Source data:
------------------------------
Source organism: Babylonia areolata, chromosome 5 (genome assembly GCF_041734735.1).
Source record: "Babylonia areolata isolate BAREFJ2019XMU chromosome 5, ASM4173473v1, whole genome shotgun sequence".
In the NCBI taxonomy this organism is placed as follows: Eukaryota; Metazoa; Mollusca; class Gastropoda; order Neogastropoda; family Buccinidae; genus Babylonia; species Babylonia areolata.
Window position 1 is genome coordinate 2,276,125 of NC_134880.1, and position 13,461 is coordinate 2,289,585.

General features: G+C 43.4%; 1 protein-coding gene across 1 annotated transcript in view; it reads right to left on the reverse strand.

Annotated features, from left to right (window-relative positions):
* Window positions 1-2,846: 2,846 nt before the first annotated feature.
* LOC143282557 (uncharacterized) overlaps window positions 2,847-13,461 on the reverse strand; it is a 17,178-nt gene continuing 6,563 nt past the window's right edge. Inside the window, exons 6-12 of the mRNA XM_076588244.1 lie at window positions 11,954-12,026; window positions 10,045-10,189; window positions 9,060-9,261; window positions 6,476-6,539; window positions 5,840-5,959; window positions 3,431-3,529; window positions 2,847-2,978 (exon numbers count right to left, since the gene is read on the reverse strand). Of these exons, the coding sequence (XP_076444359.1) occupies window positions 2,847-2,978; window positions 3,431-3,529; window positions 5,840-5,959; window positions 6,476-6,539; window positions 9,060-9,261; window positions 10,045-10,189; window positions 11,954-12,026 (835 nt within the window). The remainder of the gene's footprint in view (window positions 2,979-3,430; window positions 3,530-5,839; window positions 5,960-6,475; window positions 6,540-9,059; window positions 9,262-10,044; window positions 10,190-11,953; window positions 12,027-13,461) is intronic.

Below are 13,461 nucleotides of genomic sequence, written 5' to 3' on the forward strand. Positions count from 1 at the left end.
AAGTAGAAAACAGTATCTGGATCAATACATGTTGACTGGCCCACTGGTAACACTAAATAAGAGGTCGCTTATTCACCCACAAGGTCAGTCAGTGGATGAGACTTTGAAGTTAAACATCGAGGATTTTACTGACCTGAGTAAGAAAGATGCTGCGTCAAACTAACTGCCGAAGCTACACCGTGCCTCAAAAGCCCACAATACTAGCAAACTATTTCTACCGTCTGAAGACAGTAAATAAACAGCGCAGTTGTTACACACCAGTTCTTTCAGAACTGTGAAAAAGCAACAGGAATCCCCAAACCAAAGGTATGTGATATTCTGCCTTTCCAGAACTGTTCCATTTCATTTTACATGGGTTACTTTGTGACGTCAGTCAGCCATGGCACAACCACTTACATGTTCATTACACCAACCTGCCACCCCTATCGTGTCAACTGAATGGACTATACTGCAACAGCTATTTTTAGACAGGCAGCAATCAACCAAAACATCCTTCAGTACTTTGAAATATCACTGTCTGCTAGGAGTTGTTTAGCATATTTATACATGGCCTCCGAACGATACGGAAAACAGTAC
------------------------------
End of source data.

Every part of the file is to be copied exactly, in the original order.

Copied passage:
Source organism: Babylonia areolata, chromosome 5 (genome assembly GCF_041734735.1).
Source record: "Babylonia areolata isolate BAREFJ2019XMU chromosome 5, ASM4173473v1, whole genome shotgun sequence".
In the NCBI taxonomy this organism is placed as follows: Eukaryota; Metazoa; Mollusca; class Gastropoda; order Neogastropoda; family Buccinidae; genus Babylonia; species Babylonia areolata.
Window position 1 is genome coordinate 2,276,125 of NC_134880.1, and position 13,461 is coordinate 2,289,585.

General features: G+C 43.4%; 1 protein-coding gene across 1 annotated transcript in view; it reads right to left on the reverse strand.

Annotated features, from left to right (window-relative positions):
* Window positions 1-2,846: 2,846 nt before the first annotated feature.
* LOC143282557 (uncharacterized) overlaps window positions 2,847-13,461 on the reverse strand; it is a 17,178-nt gene continuing 6,563 nt past the window's right edge. Inside the window, exons 6-12 of the mRNA XM_076588244.1 lie at window positions 11,954-12,026; window positions 10,045-10,189; window positions 9,060-9,261; window positions 6,476-6,539; window positions 5,840-5,959; window positions 3,431-3,529; window positions 2,847-2,978 (exon numbers count right to left, since the gene is read on the reverse strand). Of these exons, the coding sequence (XP_076444359.1) occupies window positions 2,847-2,978; window positions 3,431-3,529; window positions 5,840-5,959; window positions 6,476-6,539; window positions 9,060-9,261; window positions 10,045-10,189; window positions 11,954-12,026 (835 nt within the window). The remainder of the gene's footprint in view (window positions 2,979-3,430; window positions 3,530-5,839; window positions 5,960-6,475; window positions 6,540-9,059; window positions 9,262-10,044; window positions 10,190-11,953; window positions 12,027-13,461) is intronic.

Below are 13,461 nucleotides of genomic sequence, written 5' to 3' on the forward strand. Positions count from 1 at the left end.
AAGTAGAAAACAGTATCTGGATCAATACATGTTGACTGGCCCACTGGTAACACTAAATAAGAGGTCGCTTATTCACCCACAAGGTCAGTCAGTGGATGAGACTTTGAAGTTAAACATCGAGGATTTTACTGACCTGAGTAAGAAAGATGCTGCGTCAAACTAACTGCCGAAGCTACACCGTGCCTCAAAAGCCCACAATACTAGCAAACTATTTCTACCGTCTGAAGACAGTAAATAAACAGCGCAGTTGTTACACACCAGTTCTTTCAGAACTGTGAAAAAGCAACAGGAATCCCCAAACCAAAGGTATGTGATATTCTGCCTTTCCAGAACTGTTCCATTTCATTTTACATGGGTTACTTTGTGACGTCAGTCAGCCATGGCACAACCACTTACATGTTCATTACACCAACCTGCCACCCCTATCGTGTCAACTGAATGGACTATACTGCAACAGCTATTTTTAGACAGGCAGCAATCAACCAAAACATCCTTCAGTACTTTGAAATATCACTGTCTGCTAGGAGTTGTTTAGCATATTTATACATGGCCTCCGAACGATACGGAAAACAGTAC